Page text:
INTRO TO REJUVELAC, with one recipe


Rejuvelac, said to be the accidental discovery of Ann Wigmore, is a very good, easy way to add enzymes, friendly bacteria, vitamins and minerals to the diet.

Rejuvelac is a beverage made by fermenting wheat sprouts in water over a 2-3 day period.  Many grains can be used to create Rejuvelac, however soft white wheatberries produce the best results and, also, the best taste.

1 C wheatberries

•    Soak 1 C wheatberries for 8-10 hours, then drain and rinse, and drain again thoroughly.
•    Sprout wheat for 3 days, rinsing 3 – 4 times daily.
•    Grind the sprouted wheat for about 10 seconds in a high speed blender (some people do not grind the wheat, but I find it easier to ferment the Rejuvelac when the sprouts are chopped).
•    Put the sprout pulp in a half-gallon jar, and fill the jar to the top with spring water..
•    Cover the mouth of the jar with cheesecloth held on with a rubberband.
•    Let the jar sit, at room temperature, for 3 days, stirring 3 – 5 times daily.
•    The finished Rejuvelac should taste a bit tart like lemonade,  It should not taste sour. Ferment to taste, tart not sour.

Raisins, dates, figs, or other fruit, as well as spices, such as mulling spices, can be added to vary the flavor, making it taste more like wine.

Even if, at first, you find the taste unusual, stick with it.  Rejuvelac will grow on you, and your health will improve.


5 responses to “INTRO TO REJUVELAC, with one recipe

  1. I just finished making some rejuvelac today. I’m not sure what it’s supposed to taste like. I can only hope that it is alright. I followed Ann Wigmore’s instructions step by step.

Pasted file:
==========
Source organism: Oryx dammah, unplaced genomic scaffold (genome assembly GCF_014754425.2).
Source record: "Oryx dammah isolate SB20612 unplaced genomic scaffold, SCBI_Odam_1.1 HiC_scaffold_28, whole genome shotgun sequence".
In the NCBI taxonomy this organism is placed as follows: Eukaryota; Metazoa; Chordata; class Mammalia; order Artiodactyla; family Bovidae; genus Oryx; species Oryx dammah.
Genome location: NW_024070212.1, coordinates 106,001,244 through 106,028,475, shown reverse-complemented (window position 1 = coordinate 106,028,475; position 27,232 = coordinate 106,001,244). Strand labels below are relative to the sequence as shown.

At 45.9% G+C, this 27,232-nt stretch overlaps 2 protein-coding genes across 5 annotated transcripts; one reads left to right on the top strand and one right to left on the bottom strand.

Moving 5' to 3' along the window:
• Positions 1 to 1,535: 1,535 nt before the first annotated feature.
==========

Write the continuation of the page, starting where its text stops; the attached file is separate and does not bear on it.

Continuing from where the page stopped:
2. Hi Tuliza:
    That’s an interesting question. I have heard the taste of rejuvelac described as a tangy lemonade. That comes pretty close to what I think. When I first started making it, I never thought about what it tasted like… I sort of just drank it because it sounded like a good idea.
    Over time, people have added fresh fruit (I have tasted mango rejuvelac — you would add mango slices in after you have started the rejuvelac, i.e, you have put water with the ground sprouted wheat berries — and I often make “rejuvelac wine” — see my rejuvelac recipes, and, occasionally, I make “rejuvelac champagne”)

  3. Pingback: Attack of the Rejuvelac! |

  4. Okay. I love Rejuvelac. When I first started making it two years ago I would drink it straight and use it as the liquid for my green drink. Everything was going great and the all of a sudden every single batch I made would go bad while fermenting. I know what it tastes and smells like and this was definitely bad. I’ve tried shorter times with the same result. And so I have not had Rejuvelac for over 1 1/2 years. I get mad and depressed when I try to make a batch and it smells and tastes rotten. I follow the simple recipe, but every single batch now turns out bad. I am in Arizona where it is hot but that doesn ot explain why I was so successful early on. Can anyone assist me in troubleshooting my problem?


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